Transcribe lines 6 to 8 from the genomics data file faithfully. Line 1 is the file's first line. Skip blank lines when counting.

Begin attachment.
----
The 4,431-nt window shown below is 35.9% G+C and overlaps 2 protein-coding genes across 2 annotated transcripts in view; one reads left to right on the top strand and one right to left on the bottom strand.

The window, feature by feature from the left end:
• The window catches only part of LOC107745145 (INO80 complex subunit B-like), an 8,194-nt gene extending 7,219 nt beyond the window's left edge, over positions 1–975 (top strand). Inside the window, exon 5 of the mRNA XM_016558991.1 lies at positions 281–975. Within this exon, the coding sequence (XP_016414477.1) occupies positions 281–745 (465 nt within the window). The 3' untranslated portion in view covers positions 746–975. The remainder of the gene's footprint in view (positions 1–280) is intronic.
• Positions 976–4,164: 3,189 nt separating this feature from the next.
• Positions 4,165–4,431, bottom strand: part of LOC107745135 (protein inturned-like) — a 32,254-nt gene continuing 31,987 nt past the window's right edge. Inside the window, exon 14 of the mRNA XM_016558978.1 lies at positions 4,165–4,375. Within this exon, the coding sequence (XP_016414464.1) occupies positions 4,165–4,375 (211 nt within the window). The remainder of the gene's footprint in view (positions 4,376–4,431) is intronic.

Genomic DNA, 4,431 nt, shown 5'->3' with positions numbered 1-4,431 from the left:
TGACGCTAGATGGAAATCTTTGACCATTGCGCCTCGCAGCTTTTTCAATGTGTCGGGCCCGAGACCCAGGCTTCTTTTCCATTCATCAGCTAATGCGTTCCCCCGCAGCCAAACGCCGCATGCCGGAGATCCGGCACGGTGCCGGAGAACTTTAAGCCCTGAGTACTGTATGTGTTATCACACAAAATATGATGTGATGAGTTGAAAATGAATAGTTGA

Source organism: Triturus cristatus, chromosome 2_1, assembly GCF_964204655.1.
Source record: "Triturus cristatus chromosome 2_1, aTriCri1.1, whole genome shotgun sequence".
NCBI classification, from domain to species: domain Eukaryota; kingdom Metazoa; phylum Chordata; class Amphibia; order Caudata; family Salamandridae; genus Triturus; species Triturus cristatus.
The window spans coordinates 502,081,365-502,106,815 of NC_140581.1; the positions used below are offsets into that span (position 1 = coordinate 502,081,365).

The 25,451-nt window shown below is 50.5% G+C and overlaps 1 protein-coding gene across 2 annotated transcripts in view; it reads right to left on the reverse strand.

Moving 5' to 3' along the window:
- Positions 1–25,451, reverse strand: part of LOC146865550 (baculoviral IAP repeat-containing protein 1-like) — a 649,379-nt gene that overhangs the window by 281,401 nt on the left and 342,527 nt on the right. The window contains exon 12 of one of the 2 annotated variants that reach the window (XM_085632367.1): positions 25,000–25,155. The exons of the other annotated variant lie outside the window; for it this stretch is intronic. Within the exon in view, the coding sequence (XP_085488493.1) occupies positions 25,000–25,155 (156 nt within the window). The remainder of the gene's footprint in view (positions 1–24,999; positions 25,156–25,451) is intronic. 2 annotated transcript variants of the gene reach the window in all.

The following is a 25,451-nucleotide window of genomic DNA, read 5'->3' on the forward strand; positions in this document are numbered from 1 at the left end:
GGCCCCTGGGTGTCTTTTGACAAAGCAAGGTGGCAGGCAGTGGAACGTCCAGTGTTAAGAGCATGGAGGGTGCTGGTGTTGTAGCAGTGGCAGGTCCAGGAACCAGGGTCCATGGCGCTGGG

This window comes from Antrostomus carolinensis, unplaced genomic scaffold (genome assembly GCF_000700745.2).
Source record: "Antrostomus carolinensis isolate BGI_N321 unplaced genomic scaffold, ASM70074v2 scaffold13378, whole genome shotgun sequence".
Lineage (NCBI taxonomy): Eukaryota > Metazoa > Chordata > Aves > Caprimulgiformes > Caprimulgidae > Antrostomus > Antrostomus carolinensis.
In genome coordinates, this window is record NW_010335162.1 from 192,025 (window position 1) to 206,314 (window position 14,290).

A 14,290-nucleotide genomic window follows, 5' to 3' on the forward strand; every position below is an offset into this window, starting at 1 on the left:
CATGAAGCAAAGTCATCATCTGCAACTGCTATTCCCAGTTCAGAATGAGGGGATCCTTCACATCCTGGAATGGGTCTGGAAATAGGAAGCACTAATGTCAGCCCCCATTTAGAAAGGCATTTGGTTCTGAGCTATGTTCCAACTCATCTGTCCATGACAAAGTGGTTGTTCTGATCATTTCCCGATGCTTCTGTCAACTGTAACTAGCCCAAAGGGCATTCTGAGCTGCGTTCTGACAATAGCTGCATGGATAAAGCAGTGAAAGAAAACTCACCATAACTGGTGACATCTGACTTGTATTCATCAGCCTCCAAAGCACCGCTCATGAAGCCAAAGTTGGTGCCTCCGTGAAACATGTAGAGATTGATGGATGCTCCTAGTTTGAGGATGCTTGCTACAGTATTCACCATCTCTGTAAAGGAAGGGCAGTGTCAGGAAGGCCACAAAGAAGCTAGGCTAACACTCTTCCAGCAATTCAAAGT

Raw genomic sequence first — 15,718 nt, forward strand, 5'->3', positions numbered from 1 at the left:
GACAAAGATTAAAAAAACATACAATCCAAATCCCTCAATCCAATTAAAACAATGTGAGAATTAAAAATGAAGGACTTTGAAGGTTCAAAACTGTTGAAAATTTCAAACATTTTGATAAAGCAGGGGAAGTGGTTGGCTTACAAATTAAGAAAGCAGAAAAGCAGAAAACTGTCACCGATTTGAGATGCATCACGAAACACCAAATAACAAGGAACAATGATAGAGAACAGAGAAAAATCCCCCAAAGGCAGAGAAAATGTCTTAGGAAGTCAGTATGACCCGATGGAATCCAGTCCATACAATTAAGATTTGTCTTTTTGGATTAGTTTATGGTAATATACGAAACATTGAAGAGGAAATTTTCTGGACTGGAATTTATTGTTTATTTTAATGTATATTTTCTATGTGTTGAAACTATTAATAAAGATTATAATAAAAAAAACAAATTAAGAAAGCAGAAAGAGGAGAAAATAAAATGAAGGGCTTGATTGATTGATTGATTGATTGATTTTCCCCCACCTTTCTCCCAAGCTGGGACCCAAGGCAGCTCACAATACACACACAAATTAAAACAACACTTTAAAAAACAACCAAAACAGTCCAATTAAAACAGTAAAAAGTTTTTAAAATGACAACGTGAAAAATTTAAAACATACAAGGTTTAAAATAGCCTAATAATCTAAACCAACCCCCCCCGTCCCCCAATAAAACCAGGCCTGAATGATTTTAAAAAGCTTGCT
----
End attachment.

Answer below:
Genomic DNA, 4,431 nt, shown 5'->3' with positions numbered 1-4,431 from the left:
TGACGCTAGATGGAAATCTTTGACCATTGCGCCTCGCAGCTTTTTCAATGTGTCGGGCCCGAGACCCAGGCTTCTTTTCCATTCATCAGCTAATGCGTTCCCCCGCAGCCAAACGCCGCATGCCGGAGATCCGGCACGGTGCCGGAGAACTTTAAGCCCTGAGTACTGTATGTGTTATCACACAAAATATGATGTGATGAGTTGAAAATGAATAGTTGA

Source organism: Triturus cristatus, chromosome 2_1, assembly GCF_964204655.1.